The study of Wilfred Owen’s poetry remains a popular choice for HSC Standard English Module B: Close Study of Text. As such, students are required to demonstrate their understanding of how Owen shares his ideas of war through different language features. Following our line-by-line discussion and annotation, students chose to collate information into table form before writing analytical paragraphs. Extended response writing requires students to make choices about
- which language features and examples best support their understanding of a particular poem
- how they might structure relevant paragraphs
and so we discussed possible topics that could inform each paragraph. We decided that paragraphs could focus on
- a sequential analysis – beginning with the title and working through the poem from opening line to end
- techniques with examples
- the imagery Owen relies on to make his perspective clear
- themes – the key ideas of each poem and how they are represented
As part of this discussion, we also considered the positives and negatives of each option, and agreed that a suitable way forward could also include a combination of approaches. For example, the option using ‘imagery’ as a unifying focus could also include a sequential analysis that includes the shifting energy levels of each stanza.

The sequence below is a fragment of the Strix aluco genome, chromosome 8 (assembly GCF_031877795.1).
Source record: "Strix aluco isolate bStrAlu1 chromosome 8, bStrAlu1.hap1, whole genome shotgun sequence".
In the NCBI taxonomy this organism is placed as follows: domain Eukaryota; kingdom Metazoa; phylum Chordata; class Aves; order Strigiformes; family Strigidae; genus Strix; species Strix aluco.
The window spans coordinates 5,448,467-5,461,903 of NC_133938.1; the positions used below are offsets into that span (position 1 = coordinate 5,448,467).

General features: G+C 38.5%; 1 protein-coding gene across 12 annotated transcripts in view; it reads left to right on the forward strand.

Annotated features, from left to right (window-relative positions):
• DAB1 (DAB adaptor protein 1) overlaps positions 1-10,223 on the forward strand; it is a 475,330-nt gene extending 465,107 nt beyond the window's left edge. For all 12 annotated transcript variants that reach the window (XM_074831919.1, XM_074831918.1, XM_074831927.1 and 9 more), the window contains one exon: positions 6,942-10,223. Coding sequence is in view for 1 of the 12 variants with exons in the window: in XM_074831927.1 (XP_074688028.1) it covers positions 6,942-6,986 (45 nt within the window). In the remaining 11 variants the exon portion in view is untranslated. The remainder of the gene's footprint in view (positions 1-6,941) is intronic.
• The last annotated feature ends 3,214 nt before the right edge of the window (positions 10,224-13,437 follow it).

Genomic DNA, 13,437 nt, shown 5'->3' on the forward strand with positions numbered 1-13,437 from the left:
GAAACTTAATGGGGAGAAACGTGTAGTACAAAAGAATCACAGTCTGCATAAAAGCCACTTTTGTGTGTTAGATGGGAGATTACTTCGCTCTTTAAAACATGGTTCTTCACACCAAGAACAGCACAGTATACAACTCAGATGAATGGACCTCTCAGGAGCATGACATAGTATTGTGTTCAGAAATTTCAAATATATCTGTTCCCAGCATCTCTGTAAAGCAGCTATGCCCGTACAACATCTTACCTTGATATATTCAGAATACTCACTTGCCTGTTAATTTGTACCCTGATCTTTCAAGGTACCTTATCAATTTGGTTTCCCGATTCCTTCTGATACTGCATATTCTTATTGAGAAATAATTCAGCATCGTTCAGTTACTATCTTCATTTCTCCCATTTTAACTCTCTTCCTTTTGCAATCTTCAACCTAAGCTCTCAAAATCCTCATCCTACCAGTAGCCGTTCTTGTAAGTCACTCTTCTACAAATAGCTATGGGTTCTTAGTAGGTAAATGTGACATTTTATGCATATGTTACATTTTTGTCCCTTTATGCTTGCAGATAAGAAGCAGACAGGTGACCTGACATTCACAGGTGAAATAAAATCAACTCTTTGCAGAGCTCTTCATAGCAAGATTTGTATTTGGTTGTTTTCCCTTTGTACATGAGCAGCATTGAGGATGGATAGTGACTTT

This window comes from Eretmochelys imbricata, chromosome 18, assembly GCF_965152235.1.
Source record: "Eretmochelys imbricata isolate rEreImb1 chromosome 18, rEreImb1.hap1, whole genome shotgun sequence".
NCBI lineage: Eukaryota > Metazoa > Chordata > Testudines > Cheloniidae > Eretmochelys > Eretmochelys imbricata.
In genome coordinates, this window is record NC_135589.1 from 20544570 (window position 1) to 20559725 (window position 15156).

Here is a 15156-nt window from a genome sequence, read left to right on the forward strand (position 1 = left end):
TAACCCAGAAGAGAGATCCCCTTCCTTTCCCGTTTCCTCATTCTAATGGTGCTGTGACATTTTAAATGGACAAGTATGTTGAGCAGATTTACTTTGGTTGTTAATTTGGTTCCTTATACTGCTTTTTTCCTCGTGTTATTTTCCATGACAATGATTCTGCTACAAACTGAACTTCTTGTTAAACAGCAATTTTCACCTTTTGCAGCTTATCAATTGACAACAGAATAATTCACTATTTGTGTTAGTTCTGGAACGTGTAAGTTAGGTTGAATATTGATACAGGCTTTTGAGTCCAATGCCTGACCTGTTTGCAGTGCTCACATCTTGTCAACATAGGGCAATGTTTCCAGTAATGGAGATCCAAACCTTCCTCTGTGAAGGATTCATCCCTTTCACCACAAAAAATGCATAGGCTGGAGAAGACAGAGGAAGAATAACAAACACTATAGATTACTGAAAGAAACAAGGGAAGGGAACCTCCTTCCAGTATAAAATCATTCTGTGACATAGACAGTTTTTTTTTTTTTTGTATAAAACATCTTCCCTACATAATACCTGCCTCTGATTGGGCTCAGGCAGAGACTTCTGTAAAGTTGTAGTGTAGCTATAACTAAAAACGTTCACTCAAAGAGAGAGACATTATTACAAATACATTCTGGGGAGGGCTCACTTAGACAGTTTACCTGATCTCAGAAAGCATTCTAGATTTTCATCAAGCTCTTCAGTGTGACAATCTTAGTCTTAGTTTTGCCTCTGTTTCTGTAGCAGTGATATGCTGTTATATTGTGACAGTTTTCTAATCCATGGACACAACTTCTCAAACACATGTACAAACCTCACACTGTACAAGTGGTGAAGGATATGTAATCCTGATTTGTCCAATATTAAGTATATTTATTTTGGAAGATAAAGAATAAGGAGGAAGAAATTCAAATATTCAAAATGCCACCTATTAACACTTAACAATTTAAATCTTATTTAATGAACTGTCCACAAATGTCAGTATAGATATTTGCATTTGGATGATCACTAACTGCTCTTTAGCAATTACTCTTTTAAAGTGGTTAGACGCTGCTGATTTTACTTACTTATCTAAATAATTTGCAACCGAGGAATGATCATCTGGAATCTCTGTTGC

We also discussed how a table could be structured, with many opting for a simple Technique-Example-Explanation or TEE style. While working on our tables during class, some students admitted that they had begun writing paragraphs without completing the table. It seems that simply considering where information may be placed in a table helps to solidify choices about the most effective language features and examples to use. Here is part of my table, with sample sentences using some of these examples:
In Dulce et Decorum Est, Owen juxtaposes two distinct images of the soldiers who experience this gas attack. Beginning with a simile that compares servicemen to the worn and impoverished in ‘Bent double, like old beggars’, we are forced to consider the impact of battle. This is reinforced in the second simile of ‘coughing like hags’ where the fighters are belittled as ugly old women. Owen contrasts this representation in the final stanza by describing the soldiers as ‘innocent … children’, reminding us that the decision to participate in this war was often taken by naive young men who acted on impulse without fully appreciating the consequences. We are forced to consider the irony of the title, suggesting a sweet and fitting death, as Owen has effectively shared his realistic view of a painful and traumatic battlefield event.
*image from Youtube audio version – note: poem version differs from that studied in class